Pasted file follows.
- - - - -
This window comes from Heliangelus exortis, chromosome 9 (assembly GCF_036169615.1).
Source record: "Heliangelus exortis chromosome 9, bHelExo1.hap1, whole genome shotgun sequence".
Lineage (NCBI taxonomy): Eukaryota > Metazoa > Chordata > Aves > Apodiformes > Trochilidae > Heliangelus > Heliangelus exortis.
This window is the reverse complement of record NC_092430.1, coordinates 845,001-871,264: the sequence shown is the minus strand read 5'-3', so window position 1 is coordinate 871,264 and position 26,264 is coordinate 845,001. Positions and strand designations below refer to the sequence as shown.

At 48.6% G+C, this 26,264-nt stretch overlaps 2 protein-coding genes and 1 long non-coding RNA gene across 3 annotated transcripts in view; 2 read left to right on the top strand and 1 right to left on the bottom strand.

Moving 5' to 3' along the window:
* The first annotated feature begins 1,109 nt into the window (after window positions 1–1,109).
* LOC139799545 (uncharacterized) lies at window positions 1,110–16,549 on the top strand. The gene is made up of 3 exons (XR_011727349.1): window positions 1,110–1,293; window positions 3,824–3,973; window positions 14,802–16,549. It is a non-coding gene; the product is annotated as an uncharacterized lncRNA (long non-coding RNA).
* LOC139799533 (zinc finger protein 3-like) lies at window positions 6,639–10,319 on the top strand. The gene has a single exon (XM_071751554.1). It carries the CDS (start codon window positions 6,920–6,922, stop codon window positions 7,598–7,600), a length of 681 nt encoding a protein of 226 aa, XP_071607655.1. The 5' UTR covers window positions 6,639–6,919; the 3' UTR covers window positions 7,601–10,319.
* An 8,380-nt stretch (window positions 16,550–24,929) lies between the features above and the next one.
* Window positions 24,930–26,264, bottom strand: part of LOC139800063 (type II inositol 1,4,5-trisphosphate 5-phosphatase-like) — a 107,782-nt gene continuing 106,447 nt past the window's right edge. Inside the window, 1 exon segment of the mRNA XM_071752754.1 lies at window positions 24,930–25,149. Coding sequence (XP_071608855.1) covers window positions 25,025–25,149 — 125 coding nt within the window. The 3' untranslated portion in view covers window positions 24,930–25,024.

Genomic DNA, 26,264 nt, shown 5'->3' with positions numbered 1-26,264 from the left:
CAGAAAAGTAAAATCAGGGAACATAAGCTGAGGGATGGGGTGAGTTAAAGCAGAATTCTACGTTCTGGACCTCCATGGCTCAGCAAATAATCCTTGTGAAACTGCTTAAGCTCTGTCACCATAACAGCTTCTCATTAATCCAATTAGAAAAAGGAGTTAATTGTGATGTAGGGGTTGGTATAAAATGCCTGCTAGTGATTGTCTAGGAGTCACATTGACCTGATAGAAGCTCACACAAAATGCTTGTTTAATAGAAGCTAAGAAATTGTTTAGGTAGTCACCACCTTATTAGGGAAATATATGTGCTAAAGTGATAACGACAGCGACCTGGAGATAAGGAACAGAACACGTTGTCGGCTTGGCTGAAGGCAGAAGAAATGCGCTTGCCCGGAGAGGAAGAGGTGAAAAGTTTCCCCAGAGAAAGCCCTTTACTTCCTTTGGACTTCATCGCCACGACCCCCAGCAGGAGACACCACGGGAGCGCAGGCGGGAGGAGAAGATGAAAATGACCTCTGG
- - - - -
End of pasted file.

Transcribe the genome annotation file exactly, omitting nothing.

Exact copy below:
This window comes from Heliangelus exortis, chromosome 9 (assembly GCF_036169615.1).
Source record: "Heliangelus exortis chromosome 9, bHelExo1.hap1, whole genome shotgun sequence".
Lineage (NCBI taxonomy): Eukaryota > Metazoa > Chordata > Aves > Apodiformes > Trochilidae > Heliangelus > Heliangelus exortis.
This window is the reverse complement of record NC_092430.1, coordinates 845,001-871,264: the sequence shown is the minus strand read 5'-3', so window position 1 is coordinate 871,264 and position 26,264 is coordinate 845,001. Positions and strand designations below refer to the sequence as shown.

At 48.6% G+C, this 26,264-nt stretch overlaps 2 protein-coding genes and 1 long non-coding RNA gene across 3 annotated transcripts in view; 2 read left to right on the top strand and 1 right to left on the bottom strand.

Moving 5' to 3' along the window:
* The first annotated feature begins 1,109 nt into the window (after window positions 1–1,109).
* LOC139799545 (uncharacterized) lies at window positions 1,110–16,549 on the top strand. The gene is made up of 3 exons (XR_011727349.1): window positions 1,110–1,293; window positions 3,824–3,973; window positions 14,802–16,549. It is a non-coding gene; the product is annotated as an uncharacterized lncRNA (long non-coding RNA).
* LOC139799533 (zinc finger protein 3-like) lies at window positions 6,639–10,319 on the top strand. The gene has a single exon (XM_071751554.1). It carries the CDS (start codon window positions 6,920–6,922, stop codon window positions 7,598–7,600), a length of 681 nt encoding a protein of 226 aa, XP_071607655.1. The 5' UTR covers window positions 6,639–6,919; the 3' UTR covers window positions 7,601–10,319.
* An 8,380-nt stretch (window positions 16,550–24,929) lies between the features above and the next one.
* Window positions 24,930–26,264, bottom strand: part of LOC139800063 (type II inositol 1,4,5-trisphosphate 5-phosphatase-like) — a 107,782-nt gene continuing 106,447 nt past the window's right edge. Inside the window, 1 exon segment of the mRNA XM_071752754.1 lies at window positions 24,930–25,149. Coding sequence (XP_071608855.1) covers window positions 25,025–25,149 — 125 coding nt within the window. The 3' untranslated portion in view covers window positions 24,930–25,024.

Genomic DNA, 26,264 nt, shown 5'->3' with positions numbered 1-26,264 from the left:
CAGAAAAGTAAAATCAGGGAACATAAGCTGAGGGATGGGGTGAGTTAAAGCAGAATTCTACGTTCTGGACCTCCATGGCTCAGCAAATAATCCTTGTGAAACTGCTTAAGCTCTGTCACCATAACAGCTTCTCATTAATCCAATTAGAAAAAGGAGTTAATTGTGATGTAGGGGTTGGTATAAAATGCCTGCTAGTGATTGTCTAGGAGTCACATTGACCTGATAGAAGCTCACACAAAATGCTTGTTTAATAGAAGCTAAGAAATTGTTTAGGTAGTCACCACCTTATTAGGGAAATATATGTGCTAAAGTGATAACGACAGCGACCTGGAGATAAGGAACAGAACACGTTGTCGGCTTGGCTGAAGGCAGAAGAAATGCGCTTGCCCGGAGAGGAAGAGGTGAAAAGTTTCCCCAGAGAAAGCCCTTTACTTCCTTTGGACTTCATCGCCACGACCCCCAGCAGGAGACACCACGGGAGCGCAGGCGGGAGGAGAAGATGAAAATGACCTCTGG